I handmade all of my beads but I did large batches of the beads. I increased my efficiency and can make hundreds of beads in a session. I also keep it simple and focus on making spacers. Lots and lots of spacers. I took lessons I learned from 10 years of working as a hobby that the majority of my customers like the simpler beads. The spacers.

Blue Ocean Strategy

Not having been to Milwaukee Bead & Button before also allowed me to go blue ocean strategy instead of looking what the other artists were doing. I have been doing small craft and art fairs and keeping my production mindset small and geared toward OOAK work. 

In prepping for B&B I set a target sales goal. I broke out my trusty Excel and started figuring out how many beads I needed to make to achieve that goal. The biggest goal was to pay for the booth fee and travel expenses. I had already started making beads. When I did the math backward from my sales goal, I realized the way I was working and pace I was working at wasn’t sustainable and I wasn’t going to be able to make enough beads to even attempt my sales goal. Constantly “creating” has its limits. Not only does it create a mental drain for me, from the customer perspective, if everything is OOAK, it creates overwhelm. 

I then started doing collections. The same type of bead in different color combinations. I thought of the others in the art category and started with each set of beads being slightly unqiue. I checked my production plan and it still wasn’t fast enough. Then I defined 16 separate bead designs, 8 designs for glass and 8 designs for polymer and executed that plan in different color ways. Simplifying allowed me to scale up my production and I produced 10,000 beads for the show.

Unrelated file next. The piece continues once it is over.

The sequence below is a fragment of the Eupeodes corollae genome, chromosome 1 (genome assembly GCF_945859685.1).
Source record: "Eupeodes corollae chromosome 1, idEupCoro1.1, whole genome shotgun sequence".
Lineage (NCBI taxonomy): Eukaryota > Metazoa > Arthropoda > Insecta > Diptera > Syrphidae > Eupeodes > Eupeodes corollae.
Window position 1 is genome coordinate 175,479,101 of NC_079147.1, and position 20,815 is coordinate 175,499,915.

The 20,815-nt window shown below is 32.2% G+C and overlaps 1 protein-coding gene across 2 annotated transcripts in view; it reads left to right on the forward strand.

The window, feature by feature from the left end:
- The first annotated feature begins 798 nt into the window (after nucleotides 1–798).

Even my display ended up being unique. I wanted a card like a jewelry card to display. I saw an earrings display board on Rio Grande that was sort of like what I had in mind. I bought one as a sample and had my brother in law build out my display on risers and to my specifications. It’s a great modular display and I get a lot of compliments on it. It’s easy to see everything and browse. 

That plan was a success. I scraped out a teeny tiny profit my very first year. 

Creating cohesive collections with multiples of the same is a key to growth. However, my thinking is still too broad, as I’ve learned from this recent free training. I love simplifying the plan even more! I 

Hobby to Business Report: the Emotional shift of turning your hobby into a business

I think I might have blogged about this a while ago, but I’m in the throes of putting my head down and really working hard at converting an enjoyable hobby into a viable business.

I’ve been playing at being a real business since 2008. After about six months of awful glass beads I finally had some good beads that were worthy of sale. And I was relatively prolific. 

So much to unpack and explore in that post. Breaking it down. 

Sunday, April 22, 2018

Hobby to Business Report: Studio Time and your Roadmap

We all have different work styles and patterns. What works for one person isn’t as effective for another person.

As an artist we start with making art because we love it. We explore and meander down many paths.

When you start converting your art into a business you have to get more focused about studio time. 

For me, just setting studio time didn’t quite work. Creating the roadmap and the targets for which I was making items to sell helped defined my studio time.